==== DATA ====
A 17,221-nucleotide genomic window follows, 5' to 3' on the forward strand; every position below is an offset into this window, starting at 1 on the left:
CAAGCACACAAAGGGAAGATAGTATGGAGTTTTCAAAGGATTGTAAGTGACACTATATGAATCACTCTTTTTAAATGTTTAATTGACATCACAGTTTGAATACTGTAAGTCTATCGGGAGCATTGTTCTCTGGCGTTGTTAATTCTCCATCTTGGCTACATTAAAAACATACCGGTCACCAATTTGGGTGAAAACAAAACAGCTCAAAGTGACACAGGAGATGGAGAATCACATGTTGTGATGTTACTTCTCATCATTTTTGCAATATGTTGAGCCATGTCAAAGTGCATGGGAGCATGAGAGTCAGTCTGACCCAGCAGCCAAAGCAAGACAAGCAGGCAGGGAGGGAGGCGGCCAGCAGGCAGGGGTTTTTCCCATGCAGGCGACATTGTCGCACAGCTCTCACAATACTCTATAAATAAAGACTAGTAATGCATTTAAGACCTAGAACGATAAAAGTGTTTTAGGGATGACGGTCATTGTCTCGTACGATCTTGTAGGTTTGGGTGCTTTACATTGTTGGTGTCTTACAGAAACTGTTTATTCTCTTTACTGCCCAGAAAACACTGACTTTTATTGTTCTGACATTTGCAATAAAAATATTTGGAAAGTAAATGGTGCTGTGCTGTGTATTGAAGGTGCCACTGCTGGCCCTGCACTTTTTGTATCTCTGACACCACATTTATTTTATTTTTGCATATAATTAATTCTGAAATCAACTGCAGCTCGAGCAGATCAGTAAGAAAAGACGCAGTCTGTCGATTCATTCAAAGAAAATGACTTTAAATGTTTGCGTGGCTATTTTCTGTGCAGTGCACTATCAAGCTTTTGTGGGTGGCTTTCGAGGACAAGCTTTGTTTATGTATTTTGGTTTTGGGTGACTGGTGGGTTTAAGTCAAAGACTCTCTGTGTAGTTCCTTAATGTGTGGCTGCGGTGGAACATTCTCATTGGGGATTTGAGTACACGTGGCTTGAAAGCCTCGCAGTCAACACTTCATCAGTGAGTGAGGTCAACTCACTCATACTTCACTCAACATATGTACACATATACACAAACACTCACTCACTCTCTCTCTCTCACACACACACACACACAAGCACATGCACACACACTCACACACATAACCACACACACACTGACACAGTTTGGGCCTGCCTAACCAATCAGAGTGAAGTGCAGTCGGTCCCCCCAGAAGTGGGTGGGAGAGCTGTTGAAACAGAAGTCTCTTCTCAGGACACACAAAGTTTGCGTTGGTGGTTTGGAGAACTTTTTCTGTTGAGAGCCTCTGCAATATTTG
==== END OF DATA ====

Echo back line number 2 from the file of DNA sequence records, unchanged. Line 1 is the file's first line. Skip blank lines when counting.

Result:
CAAGCACACAAAGGGAAGATAGTATGGAGTTTTCAAAGGATTGTAAGTGACACTATATGAATCACTCTTTTTAAATGTTTAATTGACATCACAGTTTGAATACTGTAAGTCTATCGGGAGCATTGTTCTCTGGCGTTGTTAATTCTCCATCTTGGCTACATTAAAAACATACCGGTCACCAATTTGGGTGAAAACAAAACAGCTCAAAGTGACACAGGAGATGGAGAATCACATGTTGTGATGTTACTTCTCATCATTTTTGCAATATGTTGAGCCATGTCAAAGTGCATGGGAGCATGAGAGTCAGTCTGACCCAGCAGCCAAAGCAAGACAAGCAGGCAGGGAGGGAGGCGGCCAGCAGGCAGGGGTTTTTCCCATGCAGGCGACATTGTCGCACAGCTCTCACAATACTCTATAAATAAAGACTAGTAATGCATTTAAGACCTAGAACGATAAAAGTGTTTTAGGGATGACGGTCATTGTCTCGTACGATCTTGTAGGTTTGGGTGCTTTACATTGTTGGTGTCTTACAGAAACTGTTTATTCTCTTTACTGCCCAGAAAACACTGACTTTTATTGTTCTGACATTTGCAATAAAAATATTTGGAAAGTAAATGGTGCTGTGCTGTGTATTGAAGGTGCCACTGCTGGCCCTGCACTTTTTGTATCTCTGACACCACATTTATTTTATTTTTGCATATAATTAATTCTGAAATCAACTGCAGCTCGAGCAGATCAGTAAGAAAAGACGCAGTCTGTCGATTCATTCAAAGAAAATGACTTTAAATGTTTGCGTGGCTATTTTCTGTGCAGTGCACTATCAAGCTTTTGTGGGTGGCTTTCGAGGACAAGCTTTGTTTATGTATTTTGGTTTTGGGTGACTGGTGGGTTTAAGTCAAAGACTCTCTGTGTAGTTCCTTAATGTGTGGCTGCGGTGGAACATTCTCATTGGGGATTTGAGTACACGTGGCTTGAAAGCCTCGCAGTCAACACTTCATCAGTGAGTGAGGTCAACTCACTCATACTTCACTCAACATATGTACACATATACACAAACACTCACTCACTCTCTCTCTCTCACACACACACACACACAAGCACATGCACACACACTCACACACATAACCACACACACACTGACACAGTTTGGGCCTGCCTAACCAATCAGAGTGAAGTGCAGTCGGTCCCCCCAGAAGTGGGTGGGAGAGCTGTTGAAACAGAAGTCTCTTCTCAGGACACACAAAGTTTGCGTTGGTGGTTTGGAGAACTTTTTCTGTTGAGAGCCTCTGCAATATTTG